Psalm 122 (call to worship)
Matthew 24:36-44 (children)
Isaiah 2:1-5 (message)
Romans 13:11-14 (benediction)
Our theme this year for Advent is “As the Prophet Foretold”, from the traditional readings in Isaiah. Before we go on, we need to address what Advent is, and what prophecy is (in the biblical tradition). First, prophecy. Walter Brueggemann, one of the premier biblical scholars today, says that we need to read Isaiah with a “bi-focal vision” (1998, Isaiah 1-39, 12) on the “near history” and the “far history”. For Brueggemann, that refers to the “near history” of judgment on Jerusalem and the “far history” of anticipated restoration. Chapter 1 of Isaiah is full of judgment. These opening verses of chapter 2 look to restoration, before diving back into judgment. The main character in this history is NOT Israel, but God. God brings judgment and God restores.
Jacques Ellul, one of my favorite theologians, describes the vocation of the church as prophet: “to understand and dominate the present from the point of view of the future, as an historian understands and dominates the past from the point of view of the present” (The Presence of the Kingdom). When Isaiah says, “Come, let us walk in the light of the LORD!” (2:5), Isaiah is inviting God’s people to live in light of God’s future. The faithlessness of Jerusalem in the text is tied to repeated compromises made in the present, compromises that make no sense at all in view of God’s future, though they look pretty here and now.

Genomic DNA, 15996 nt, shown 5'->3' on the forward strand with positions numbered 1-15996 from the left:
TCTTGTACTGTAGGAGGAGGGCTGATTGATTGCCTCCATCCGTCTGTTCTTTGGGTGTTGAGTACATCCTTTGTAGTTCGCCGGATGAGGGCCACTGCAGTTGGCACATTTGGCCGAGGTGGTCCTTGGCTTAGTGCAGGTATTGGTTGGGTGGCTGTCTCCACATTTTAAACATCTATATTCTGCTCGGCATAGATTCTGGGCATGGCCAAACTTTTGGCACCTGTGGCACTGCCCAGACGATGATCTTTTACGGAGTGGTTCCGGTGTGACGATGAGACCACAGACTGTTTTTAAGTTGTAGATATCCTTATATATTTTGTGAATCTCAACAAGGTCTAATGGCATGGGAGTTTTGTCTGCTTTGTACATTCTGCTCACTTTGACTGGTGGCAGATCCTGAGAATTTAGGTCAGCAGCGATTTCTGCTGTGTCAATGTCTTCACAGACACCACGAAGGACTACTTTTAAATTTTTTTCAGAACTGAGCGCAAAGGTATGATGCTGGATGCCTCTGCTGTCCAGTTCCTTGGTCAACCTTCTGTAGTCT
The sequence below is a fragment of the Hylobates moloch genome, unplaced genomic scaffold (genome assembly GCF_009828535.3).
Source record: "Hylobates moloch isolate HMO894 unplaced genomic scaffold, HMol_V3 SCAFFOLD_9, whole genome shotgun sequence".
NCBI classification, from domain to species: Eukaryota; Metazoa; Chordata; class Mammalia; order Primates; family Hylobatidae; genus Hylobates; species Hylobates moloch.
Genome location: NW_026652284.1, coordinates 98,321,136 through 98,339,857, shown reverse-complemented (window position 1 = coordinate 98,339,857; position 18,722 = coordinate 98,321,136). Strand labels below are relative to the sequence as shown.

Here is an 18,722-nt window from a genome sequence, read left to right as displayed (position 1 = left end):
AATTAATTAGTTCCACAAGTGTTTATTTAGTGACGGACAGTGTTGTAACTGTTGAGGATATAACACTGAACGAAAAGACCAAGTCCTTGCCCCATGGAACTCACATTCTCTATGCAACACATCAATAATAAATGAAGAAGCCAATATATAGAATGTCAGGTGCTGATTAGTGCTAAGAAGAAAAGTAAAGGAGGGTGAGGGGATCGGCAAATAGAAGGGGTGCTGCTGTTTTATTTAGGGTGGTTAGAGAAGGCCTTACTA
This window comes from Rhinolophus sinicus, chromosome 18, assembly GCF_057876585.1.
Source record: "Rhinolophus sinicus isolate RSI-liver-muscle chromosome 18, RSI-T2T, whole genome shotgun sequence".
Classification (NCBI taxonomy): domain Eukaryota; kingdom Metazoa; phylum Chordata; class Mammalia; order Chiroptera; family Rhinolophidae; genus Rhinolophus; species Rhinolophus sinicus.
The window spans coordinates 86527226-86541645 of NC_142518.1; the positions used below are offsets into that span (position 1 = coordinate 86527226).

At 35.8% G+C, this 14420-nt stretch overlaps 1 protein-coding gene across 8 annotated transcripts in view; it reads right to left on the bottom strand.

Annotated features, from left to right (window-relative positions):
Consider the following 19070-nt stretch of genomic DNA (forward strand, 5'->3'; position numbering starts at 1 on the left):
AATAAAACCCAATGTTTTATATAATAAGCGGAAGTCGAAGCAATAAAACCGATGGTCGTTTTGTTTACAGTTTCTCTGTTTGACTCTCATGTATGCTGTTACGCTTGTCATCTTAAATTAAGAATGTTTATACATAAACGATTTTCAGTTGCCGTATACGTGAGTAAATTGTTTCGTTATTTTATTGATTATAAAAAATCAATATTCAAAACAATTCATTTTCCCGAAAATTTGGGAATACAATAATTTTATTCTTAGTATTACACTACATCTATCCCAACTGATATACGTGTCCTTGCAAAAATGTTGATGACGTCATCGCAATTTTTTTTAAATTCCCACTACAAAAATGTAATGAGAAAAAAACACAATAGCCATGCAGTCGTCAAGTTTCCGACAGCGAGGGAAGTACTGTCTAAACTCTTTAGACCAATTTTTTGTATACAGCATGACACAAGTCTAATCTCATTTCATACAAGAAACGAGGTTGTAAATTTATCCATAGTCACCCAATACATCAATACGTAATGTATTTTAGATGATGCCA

Second, Advent. The word itself is rooted in Latin for “arrival” or “coming”. The parallel Greek term, in the New Testament, is “parousia”, and this term has a bit broader meaning – not only “coming” but “presence” (as opposed to “absence”). In the non-Christian culture of the New Testament era, “parousia” had two main uses. First, for the “mysterious presence of a god ... particularly ... in healing”. Second, “when a king or emperor visits a colony” (N. T. Wright, 2008, Surprised by Hope, 128-129).